Recently, over 300 women gathered at the Conference Centre, University of Ibadan, to mark the second edition of African Women in the Media (AWIM) conference. TUNDE OGUNESAN, who attended the conference, reports.
IT was a conference of media gurus. Women who had paid their dues in the media world, from core print to broadcast journalism, the film industry, online media and the academia, attended the conference.
The event, tagged #AWIM18, was the brainchild of an award-winning female journalist, Dr Yemisi Akinbobola, put together about two years ago while she was writing her doctoral dissertation. Her vision, she said, became a reality during a research work on supportive networks for women working in the media industry. Since the first edition held in the United Kingdom, Akinbobola has surged ahead to market issues and matters affecting women in the media industry in Africa.
According to Akinbobola, whose investigative report exposed trafficking of young West African football hopefuls by fake agents won her the CNN African journalist award (Sports reporting) in 2016, the show is an avenue for media experts, scholars and operators, especially the women folk, to bare their minds, set agenda and come up with plans of action to free women from male perceptions.
AWIM18 was a sort of Mecca for African women in the media world. The list was endless and intimidating. The choice of location-Ibadan, unprecedentedly, clearly exposed the doggedness and clear vision of the founder to announce her resilient arrival on the global scene.
The conference with the theme “be visible to inspire” was, to many participants, a timely platform for women to speak on the perceptions of their sex in the industry.
The speakers included an array of international experts and personalities whose appearance underscored the objective of the founder. From the media industry, the list of the panelists was rich, from academics to media experts and trainers from around the continent.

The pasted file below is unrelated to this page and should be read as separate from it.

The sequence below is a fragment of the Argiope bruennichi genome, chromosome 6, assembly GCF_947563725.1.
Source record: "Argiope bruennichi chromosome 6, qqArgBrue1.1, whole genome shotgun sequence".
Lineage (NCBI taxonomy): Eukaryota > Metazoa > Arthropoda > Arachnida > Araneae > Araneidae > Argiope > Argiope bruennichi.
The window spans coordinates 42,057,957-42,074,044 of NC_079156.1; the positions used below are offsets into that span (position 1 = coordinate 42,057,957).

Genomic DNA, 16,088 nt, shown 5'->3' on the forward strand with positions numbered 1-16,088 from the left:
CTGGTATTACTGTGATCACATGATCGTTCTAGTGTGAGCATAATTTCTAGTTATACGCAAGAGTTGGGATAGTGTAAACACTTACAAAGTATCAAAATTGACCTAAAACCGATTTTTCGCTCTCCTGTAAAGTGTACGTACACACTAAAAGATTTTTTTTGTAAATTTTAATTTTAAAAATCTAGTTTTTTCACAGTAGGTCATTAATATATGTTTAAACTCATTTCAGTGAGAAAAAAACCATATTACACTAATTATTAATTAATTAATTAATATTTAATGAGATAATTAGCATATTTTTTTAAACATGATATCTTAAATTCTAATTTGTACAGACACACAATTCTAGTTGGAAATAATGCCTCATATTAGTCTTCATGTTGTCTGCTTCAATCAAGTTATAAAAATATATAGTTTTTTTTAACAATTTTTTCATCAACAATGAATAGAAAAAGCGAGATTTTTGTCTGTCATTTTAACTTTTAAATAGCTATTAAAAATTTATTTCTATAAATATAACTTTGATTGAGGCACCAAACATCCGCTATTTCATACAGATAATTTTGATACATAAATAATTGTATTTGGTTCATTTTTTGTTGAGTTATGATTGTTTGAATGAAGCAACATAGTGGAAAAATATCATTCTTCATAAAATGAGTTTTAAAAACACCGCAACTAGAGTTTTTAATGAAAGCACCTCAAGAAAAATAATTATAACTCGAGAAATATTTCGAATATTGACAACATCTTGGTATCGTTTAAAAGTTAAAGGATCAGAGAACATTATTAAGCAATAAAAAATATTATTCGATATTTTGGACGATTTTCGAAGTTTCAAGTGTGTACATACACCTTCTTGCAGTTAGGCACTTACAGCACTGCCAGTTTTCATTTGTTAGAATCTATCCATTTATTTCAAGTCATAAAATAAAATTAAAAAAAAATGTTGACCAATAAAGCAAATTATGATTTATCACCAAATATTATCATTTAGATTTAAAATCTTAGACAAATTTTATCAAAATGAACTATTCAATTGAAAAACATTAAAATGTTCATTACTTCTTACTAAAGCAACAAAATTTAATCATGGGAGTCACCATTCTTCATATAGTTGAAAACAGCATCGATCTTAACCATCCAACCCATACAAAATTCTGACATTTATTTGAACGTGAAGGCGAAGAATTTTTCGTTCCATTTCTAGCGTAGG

An award-winning journalist, a senior international correspondent for CNN based in London, Nima Elbagar, served as the keynote speaker. After her presentation, top personalities like Aderonke Bello, Asha Mwilu; a frontline broadcaster, Eugenia Abu; publisher of The Luxury reporter; Funky Osae-Brown, a distinguished female journalist who incidentally is the first female journalist to manage an all news radio station in the Radio Nigeria network; Funke-Treasure Durodola; wife of Kaduna state governor, also an author, Hadiza Isma El-Rufai; Hannah Ojo, newscaster on Channels Television, Ijeoma Onyeator; Nigerian filmactor, Kunle Afolayan, Nigerian poet and author of ‘The secret lives of Baba Segi’s wives’, Lola Shoneyin, Stephanie Busari, Taiwo Obe, an assistant Editor at Premium Times, Abdulkareem Haruna and Sibabalwe Sesmani, took the stage.
The academic panelists included the Head of Department of Mass Communication, University of Lagos, Professor Abigail Ogwezzy-Ndisika, and a professor of Applied communication and also Head of Department of Communication and Language Arts, University of Ibadan, Professor Ayobami Ojebode. Others were Dr Adama Adamu, Dr Adebisi Taiwo; a speech communication/marketing communication expert, Dr Beatrice Lanihun and Bukola Ajala, among others.
The two-day event touched on the challenges and prospects for action for African women in the media industry. Across sections, the participants could not hide their feelings about such a gathering which, according to them, would prove pivotal in making the African continent better.
Expressing high expectations on the network and summations of their presentations, some of the panelists, from the media and academia, thumbed up the organisers of #AWIM18 for the initiative.